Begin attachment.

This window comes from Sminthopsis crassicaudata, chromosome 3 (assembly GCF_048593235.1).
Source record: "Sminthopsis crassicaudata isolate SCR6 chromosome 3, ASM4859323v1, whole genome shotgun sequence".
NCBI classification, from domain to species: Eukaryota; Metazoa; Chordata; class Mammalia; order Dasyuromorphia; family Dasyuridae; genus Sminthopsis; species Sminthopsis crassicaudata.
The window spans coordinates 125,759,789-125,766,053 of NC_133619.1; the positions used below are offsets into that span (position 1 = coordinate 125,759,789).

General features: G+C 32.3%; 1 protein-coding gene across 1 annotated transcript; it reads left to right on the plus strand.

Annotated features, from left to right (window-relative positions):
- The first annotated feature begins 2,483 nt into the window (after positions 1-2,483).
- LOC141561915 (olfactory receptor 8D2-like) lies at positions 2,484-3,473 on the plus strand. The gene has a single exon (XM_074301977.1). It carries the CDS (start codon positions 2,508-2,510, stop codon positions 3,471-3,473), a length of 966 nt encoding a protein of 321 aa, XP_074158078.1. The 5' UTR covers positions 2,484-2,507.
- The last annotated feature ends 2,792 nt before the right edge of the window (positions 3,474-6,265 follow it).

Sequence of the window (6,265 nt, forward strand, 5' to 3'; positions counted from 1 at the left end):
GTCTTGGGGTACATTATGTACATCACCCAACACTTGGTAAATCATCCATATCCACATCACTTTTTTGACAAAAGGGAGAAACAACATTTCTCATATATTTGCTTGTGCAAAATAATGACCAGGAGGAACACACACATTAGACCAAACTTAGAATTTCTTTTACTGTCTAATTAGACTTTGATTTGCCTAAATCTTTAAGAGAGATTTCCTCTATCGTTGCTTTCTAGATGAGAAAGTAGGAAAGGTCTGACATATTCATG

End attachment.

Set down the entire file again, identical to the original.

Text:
This window comes from Sminthopsis crassicaudata, chromosome 3 (assembly GCF_048593235.1).
Source record: "Sminthopsis crassicaudata isolate SCR6 chromosome 3, ASM4859323v1, whole genome shotgun sequence".
NCBI classification, from domain to species: Eukaryota; Metazoa; Chordata; class Mammalia; order Dasyuromorphia; family Dasyuridae; genus Sminthopsis; species Sminthopsis crassicaudata.
The window spans coordinates 125,759,789-125,766,053 of NC_133619.1; the positions used below are offsets into that span (position 1 = coordinate 125,759,789).

General features: G+C 32.3%; 1 protein-coding gene across 1 annotated transcript; it reads left to right on the plus strand.

Annotated features, from left to right (window-relative positions):
- The first annotated feature begins 2,483 nt into the window (after positions 1-2,483).
- LOC141561915 (olfactory receptor 8D2-like) lies at positions 2,484-3,473 on the plus strand. The gene has a single exon (XM_074301977.1). It carries the CDS (start codon positions 2,508-2,510, stop codon positions 3,471-3,473), a length of 966 nt encoding a protein of 321 aa, XP_074158078.1. The 5' UTR covers positions 2,484-2,507.
- The last annotated feature ends 2,792 nt before the right edge of the window (positions 3,474-6,265 follow it).

Sequence of the window (6,265 nt, forward strand, 5' to 3'; positions counted from 1 at the left end):
GTCTTGGGGTACATTATGTACATCACCCAACACTTGGTAAATCATCCATATCCACATCACTTTTTTGACAAAAGGGAGAAACAACATTTCTCATATATTTGCTTGTGCAAAATAATGACCAGGAGGAACACACACATTAGACCAAACTTAGAATTTCTTTTACTGTCTAATTAGACTTTGATTTGCCTAAATCTTTAAGAGAGATTTCCTCTATCGTTGCTTTCTAGATGAGAAAGTAGGAAAGGTCTGACATATTCATG